Dart: Court records in Cook County shameful

October 10, 2013

WBEZ/Robert Wildeboer
The Cook County Court system runs on paper. Clerks often write out the court orders and workers at the jail have to try to figure out what the orders say. This is a real court order with which Sheriff’s deputies have to figure out if a person should be brought back to the jail, sent to the Illinois Department of Corrections, or released.

As the clerk of the circuit court Dorothy Brown’s office gets a hundred million dollars a year to maintain the court files in Cook County.  But despite that budget and 13 years in office, Brown has been unable to wean the system off of paper.

On Wednesday Sheriff Dart invited reporters into the jail to see the inefficiency first hand.

“I am no longer going to sit by quietly and say, you know, you guys keep meeting and discussing this and talking about this,” said Dart.  “The time for discussing and talking is over.  This has got to get done now.  It’s frankly embarrassing that this is how our county operates through this paper driven system, that honest, when do you think the last time this changed?  Probably the 1920s, 30s maybe?”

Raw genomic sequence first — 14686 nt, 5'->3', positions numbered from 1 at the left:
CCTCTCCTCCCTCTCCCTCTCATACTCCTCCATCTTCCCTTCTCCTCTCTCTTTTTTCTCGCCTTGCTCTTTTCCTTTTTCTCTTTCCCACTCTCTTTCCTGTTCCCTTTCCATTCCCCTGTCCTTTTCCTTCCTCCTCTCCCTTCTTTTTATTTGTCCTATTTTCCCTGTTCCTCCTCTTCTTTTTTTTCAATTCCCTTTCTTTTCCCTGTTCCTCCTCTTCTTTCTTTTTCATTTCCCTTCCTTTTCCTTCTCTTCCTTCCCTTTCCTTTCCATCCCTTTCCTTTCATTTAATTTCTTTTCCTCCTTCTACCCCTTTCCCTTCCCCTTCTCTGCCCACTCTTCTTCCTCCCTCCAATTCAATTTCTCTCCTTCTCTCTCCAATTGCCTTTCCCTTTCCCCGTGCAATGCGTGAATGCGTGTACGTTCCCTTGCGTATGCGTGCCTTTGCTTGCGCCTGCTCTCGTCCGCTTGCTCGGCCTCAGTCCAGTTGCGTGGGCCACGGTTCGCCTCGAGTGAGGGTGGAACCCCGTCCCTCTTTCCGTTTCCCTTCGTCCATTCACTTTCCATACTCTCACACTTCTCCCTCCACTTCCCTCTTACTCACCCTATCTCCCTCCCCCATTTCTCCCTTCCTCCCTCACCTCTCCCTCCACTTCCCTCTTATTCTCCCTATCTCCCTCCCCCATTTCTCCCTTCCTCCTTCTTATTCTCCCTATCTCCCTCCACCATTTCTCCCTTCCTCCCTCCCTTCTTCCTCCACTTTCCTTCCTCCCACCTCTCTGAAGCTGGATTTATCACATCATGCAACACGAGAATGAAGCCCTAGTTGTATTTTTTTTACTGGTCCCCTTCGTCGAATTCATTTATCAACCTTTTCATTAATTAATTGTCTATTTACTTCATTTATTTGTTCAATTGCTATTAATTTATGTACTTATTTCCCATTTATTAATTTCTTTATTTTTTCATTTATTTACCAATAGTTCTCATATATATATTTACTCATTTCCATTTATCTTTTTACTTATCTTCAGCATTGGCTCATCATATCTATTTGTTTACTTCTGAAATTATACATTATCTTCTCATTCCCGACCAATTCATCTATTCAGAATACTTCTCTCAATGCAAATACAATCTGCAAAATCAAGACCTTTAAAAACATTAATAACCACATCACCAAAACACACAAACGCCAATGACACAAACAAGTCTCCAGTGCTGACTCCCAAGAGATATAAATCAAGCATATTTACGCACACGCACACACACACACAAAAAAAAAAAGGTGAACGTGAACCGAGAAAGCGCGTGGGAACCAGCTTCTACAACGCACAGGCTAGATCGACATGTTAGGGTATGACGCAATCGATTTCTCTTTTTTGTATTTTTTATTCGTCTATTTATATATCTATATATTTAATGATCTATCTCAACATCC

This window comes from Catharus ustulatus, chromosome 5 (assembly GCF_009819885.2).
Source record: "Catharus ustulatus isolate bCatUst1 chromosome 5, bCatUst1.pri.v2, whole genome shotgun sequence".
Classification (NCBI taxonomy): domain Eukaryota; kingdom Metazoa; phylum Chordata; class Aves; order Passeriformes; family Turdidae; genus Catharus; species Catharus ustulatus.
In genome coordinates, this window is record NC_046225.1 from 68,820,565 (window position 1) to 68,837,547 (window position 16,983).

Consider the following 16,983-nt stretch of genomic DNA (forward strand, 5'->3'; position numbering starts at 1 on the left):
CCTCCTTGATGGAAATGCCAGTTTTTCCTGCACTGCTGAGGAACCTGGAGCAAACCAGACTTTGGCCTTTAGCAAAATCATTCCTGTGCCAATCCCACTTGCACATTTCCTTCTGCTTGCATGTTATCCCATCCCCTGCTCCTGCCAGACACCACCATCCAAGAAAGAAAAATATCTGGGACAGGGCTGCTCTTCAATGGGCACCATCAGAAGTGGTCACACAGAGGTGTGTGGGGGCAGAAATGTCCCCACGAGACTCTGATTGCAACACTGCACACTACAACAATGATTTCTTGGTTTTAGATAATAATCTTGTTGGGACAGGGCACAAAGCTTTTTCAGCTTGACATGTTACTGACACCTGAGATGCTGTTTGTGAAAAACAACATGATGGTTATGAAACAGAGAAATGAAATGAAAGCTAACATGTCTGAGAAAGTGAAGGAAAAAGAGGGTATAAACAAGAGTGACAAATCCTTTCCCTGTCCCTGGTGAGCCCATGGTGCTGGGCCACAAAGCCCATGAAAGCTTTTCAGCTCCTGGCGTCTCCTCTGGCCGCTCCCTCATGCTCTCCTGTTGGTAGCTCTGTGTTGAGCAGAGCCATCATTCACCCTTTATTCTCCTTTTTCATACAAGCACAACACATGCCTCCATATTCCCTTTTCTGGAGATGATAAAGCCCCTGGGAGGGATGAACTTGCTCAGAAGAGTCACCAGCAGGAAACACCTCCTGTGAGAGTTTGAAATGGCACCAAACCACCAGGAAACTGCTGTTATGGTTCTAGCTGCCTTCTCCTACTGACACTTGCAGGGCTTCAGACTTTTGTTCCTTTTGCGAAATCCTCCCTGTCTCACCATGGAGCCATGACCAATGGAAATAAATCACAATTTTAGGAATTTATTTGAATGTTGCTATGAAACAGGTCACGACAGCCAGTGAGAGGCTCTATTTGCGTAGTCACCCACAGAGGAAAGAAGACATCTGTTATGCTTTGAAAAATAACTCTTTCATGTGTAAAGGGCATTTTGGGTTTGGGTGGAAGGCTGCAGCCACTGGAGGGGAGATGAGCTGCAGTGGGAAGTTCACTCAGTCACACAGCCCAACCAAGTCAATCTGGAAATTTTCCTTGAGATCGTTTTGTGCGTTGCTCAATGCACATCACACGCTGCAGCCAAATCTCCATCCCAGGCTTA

Dart showed reporters the court file of one man and it was probably 10 inches thick.

“You get stacks and stacks and stacks of paper that hasn’t changed, truly, in 50, 60 years now.  I mean honestly this is embarrassing that in our county this is how we move bodies through the system. Today I had 10 thousand people in here, and this is how we’re tracking 10 thousand people,” said Dart.

In a statement emailed to WBEZ last week Brown’s office said they’ve made many updates placing the system quote, “well into the 21st century.” Despite that statement, the fact remains they’re still using carbon copies.